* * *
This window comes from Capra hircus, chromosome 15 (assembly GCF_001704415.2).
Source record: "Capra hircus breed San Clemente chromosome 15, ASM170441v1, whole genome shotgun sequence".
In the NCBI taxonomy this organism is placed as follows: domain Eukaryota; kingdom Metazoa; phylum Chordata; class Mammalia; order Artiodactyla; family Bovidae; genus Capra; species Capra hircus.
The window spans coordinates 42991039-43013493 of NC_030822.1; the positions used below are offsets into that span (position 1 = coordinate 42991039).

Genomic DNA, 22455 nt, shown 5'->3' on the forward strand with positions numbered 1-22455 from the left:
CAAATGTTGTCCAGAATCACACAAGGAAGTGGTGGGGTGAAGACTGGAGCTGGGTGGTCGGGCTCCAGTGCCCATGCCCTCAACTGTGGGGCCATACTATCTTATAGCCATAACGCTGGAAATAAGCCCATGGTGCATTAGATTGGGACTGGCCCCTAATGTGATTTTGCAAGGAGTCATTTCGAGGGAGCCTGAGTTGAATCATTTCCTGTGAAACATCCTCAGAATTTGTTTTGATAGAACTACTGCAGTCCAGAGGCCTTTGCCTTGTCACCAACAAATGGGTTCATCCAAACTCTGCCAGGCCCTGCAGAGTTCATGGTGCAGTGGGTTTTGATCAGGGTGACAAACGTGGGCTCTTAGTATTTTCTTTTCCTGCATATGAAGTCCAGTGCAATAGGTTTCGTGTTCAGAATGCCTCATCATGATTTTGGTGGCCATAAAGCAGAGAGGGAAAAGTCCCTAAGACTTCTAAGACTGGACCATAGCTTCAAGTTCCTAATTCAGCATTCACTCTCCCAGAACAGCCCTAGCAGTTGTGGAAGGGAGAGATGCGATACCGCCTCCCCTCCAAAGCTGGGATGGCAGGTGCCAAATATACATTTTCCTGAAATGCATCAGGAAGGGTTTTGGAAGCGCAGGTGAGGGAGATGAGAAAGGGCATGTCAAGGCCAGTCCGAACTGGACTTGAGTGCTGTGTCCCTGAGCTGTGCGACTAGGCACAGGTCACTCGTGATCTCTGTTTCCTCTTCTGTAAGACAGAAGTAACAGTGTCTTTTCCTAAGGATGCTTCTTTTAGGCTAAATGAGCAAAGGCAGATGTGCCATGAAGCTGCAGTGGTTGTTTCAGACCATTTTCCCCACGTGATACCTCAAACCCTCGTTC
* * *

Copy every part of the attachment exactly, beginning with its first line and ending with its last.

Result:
This window comes from Capra hircus, chromosome 15 (assembly GCF_001704415.2).
Source record: "Capra hircus breed San Clemente chromosome 15, ASM170441v1, whole genome shotgun sequence".
In the NCBI taxonomy this organism is placed as follows: domain Eukaryota; kingdom Metazoa; phylum Chordata; class Mammalia; order Artiodactyla; family Bovidae; genus Capra; species Capra hircus.
The window spans coordinates 42991039-43013493 of NC_030822.1; the positions used below are offsets into that span (position 1 = coordinate 42991039).

Genomic DNA, 22455 nt, shown 5'->3' on the forward strand with positions numbered 1-22455 from the left:
CAAATGTTGTCCAGAATCACACAAGGAAGTGGTGGGGTGAAGACTGGAGCTGGGTGGTCGGGCTCCAGTGCCCATGCCCTCAACTGTGGGGCCATACTATCTTATAGCCATAACGCTGGAAATAAGCCCATGGTGCATTAGATTGGGACTGGCCCCTAATGTGATTTTGCAAGGAGTCATTTCGAGGGAGCCTGAGTTGAATCATTTCCTGTGAAACATCCTCAGAATTTGTTTTGATAGAACTACTGCAGTCCAGAGGCCTTTGCCTTGTCACCAACAAATGGGTTCATCCAAACTCTGCCAGGCCCTGCAGAGTTCATGGTGCAGTGGGTTTTGATCAGGGTGACAAACGTGGGCTCTTAGTATTTTCTTTTCCTGCATATGAAGTCCAGTGCAATAGGTTTCGTGTTCAGAATGCCTCATCATGATTTTGGTGGCCATAAAGCAGAGAGGGAAAAGTCCCTAAGACTTCTAAGACTGGACCATAGCTTCAAGTTCCTAATTCAGCATTCACTCTCCCAGAACAGCCCTAGCAGTTGTGGAAGGGAGAGATGCGATACCGCCTCCCCTCCAAAGCTGGGATGGCAGGTGCCAAATATACATTTTCCTGAAATGCATCAGGAAGGGTTTTGGAAGCGCAGGTGAGGGAGATGAGAAAGGGCATGTCAAGGCCAGTCCGAACTGGACTTGAGTGCTGTGTCCCTGAGCTGTGCGACTAGGCACAGGTCACTCGTGATCTCTGTTTCCTCTTCTGTAAGACAGAAGTAACAGTGTCTTTTCCTAAGGATGCTTCTTTTAGGCTAAATGAGCAAAGGCAGATGTGCCATGAAGCTGCAGTGGTTGTTTCAGACCATTTTCCCCACGTGATACCTCAAACCCTCGTTC